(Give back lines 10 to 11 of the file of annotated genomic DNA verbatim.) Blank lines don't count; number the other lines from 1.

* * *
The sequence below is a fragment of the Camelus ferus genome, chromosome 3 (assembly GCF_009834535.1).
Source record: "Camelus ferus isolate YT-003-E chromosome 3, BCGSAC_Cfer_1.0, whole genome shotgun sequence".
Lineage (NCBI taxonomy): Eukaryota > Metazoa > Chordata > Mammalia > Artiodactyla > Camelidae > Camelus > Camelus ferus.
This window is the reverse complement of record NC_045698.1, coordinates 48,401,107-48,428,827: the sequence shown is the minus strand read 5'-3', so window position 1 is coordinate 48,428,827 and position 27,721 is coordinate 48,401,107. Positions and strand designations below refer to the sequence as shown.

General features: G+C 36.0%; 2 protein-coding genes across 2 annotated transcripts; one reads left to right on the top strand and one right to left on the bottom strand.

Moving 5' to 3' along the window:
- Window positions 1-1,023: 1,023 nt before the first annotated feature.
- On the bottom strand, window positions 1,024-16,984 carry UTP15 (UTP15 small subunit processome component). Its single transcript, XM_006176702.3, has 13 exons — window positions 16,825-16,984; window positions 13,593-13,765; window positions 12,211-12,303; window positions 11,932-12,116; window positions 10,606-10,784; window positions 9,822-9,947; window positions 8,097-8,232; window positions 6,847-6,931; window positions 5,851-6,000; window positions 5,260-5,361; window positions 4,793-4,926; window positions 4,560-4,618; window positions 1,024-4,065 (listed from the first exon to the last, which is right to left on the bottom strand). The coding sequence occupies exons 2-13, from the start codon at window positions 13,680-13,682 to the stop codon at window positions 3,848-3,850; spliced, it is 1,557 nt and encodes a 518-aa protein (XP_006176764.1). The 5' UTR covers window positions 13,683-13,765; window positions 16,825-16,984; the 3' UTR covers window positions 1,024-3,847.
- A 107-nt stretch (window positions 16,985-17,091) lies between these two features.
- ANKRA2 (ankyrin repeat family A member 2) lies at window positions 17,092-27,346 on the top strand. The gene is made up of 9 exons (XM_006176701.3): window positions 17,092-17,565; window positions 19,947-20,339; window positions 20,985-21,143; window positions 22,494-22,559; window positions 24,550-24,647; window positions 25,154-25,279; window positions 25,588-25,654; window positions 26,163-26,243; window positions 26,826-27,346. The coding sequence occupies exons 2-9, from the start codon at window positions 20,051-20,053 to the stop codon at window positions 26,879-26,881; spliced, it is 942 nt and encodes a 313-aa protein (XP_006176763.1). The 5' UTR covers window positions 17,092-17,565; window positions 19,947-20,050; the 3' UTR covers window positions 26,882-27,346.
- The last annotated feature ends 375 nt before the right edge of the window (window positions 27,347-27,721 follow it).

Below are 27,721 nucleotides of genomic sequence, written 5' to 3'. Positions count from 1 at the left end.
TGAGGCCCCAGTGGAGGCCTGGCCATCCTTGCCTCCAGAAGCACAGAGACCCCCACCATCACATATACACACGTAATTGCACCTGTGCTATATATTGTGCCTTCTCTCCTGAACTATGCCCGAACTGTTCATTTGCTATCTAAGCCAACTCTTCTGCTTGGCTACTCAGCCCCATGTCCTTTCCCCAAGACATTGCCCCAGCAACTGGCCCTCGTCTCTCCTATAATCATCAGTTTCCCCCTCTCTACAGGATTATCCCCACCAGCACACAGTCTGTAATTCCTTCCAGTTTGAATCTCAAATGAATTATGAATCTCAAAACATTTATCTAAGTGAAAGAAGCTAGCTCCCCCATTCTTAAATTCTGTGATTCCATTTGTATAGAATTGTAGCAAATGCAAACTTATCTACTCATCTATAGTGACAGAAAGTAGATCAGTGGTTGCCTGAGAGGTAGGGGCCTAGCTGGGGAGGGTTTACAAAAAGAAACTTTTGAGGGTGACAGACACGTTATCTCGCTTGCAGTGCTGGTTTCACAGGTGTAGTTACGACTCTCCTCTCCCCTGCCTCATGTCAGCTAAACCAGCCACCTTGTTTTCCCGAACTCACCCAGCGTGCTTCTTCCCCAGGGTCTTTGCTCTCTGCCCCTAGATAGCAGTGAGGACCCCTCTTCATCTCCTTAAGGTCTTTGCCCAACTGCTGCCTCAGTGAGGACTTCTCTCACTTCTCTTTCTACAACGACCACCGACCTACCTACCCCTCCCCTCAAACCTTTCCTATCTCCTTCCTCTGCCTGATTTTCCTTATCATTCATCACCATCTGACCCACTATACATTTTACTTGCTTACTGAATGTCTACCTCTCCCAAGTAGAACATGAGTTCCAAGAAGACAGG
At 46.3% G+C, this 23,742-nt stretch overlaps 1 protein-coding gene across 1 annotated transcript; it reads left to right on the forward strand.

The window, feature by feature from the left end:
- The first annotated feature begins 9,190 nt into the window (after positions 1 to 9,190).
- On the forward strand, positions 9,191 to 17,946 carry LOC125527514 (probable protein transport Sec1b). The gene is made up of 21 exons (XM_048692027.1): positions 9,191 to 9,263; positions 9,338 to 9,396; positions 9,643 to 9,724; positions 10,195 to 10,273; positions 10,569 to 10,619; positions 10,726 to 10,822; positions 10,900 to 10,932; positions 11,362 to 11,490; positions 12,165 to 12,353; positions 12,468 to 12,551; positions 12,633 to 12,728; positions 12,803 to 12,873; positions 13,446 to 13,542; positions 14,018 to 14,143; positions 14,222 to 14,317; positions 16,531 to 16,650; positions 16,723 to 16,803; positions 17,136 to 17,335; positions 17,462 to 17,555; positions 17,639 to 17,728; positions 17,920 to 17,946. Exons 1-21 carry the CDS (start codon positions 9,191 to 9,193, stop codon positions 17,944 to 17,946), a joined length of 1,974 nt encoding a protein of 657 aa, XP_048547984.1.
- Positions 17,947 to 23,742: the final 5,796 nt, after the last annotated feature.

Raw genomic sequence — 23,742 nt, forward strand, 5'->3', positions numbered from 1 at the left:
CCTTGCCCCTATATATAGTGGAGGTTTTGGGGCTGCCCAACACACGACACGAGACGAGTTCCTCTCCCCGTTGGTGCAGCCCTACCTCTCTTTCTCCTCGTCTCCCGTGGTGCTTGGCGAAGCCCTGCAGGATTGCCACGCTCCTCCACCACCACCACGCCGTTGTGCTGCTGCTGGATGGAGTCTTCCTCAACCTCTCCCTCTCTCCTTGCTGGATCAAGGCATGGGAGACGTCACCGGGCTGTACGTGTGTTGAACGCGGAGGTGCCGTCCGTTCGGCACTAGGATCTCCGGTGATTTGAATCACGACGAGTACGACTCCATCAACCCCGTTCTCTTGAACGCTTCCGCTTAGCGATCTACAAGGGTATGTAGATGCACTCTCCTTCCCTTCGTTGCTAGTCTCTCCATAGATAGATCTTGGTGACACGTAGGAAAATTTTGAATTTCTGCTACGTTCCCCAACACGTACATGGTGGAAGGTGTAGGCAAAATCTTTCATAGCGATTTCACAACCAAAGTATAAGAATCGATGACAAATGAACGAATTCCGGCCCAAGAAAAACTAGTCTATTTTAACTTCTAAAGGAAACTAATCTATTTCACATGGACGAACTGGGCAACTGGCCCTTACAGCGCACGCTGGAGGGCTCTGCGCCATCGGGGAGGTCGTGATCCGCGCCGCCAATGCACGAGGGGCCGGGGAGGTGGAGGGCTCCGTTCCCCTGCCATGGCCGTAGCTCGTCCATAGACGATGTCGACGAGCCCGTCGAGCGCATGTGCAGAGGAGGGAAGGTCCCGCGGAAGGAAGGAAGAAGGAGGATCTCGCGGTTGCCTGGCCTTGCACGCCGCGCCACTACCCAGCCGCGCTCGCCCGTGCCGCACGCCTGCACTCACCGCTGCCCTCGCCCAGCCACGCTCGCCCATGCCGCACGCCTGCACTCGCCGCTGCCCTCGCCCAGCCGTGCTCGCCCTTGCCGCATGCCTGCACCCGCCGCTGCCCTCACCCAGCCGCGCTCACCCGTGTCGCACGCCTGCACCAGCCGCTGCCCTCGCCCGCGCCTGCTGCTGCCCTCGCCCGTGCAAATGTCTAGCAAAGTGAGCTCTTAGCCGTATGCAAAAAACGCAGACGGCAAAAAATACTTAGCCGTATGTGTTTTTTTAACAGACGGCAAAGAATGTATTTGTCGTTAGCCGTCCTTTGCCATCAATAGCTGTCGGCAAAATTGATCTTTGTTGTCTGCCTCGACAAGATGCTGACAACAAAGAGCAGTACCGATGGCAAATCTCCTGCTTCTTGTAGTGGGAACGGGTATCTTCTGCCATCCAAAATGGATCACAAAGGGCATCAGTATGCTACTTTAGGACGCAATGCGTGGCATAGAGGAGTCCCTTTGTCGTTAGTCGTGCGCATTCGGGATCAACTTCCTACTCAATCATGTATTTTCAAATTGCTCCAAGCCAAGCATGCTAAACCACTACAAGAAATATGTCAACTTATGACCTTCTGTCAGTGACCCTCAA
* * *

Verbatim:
- ANKRA2 (ankyrin repeat family A member 2) lies at window positions 17,092-27,346 on the top strand. The gene is made up of 9 exons (XM_006176701.3): window positions 17,092-17,565; window positions 19,947-20,339; window positions 20,985-21,143; window positions 22,494-22,559; window positions 24,550-24,647; window positions 25,154-25,279; window positions 25,588-25,654; window positions 26,163-26,243; window positions 26,826-27,346. The coding sequence occupies exons 2-9, from the start codon at window positions 20,051-20,053 to the stop codon at window positions 26,879-26,881; spliced, it is 942 nt and encodes a 313-aa protein (XP_006176763.1). The 5' UTR covers window positions 17,092-17,565; window positions 19,947-20,050; the 3' UTR covers window positions 26,882-27,346.
- The last annotated feature ends 375 nt before the right edge of the window (window positions 27,347-27,721 follow it).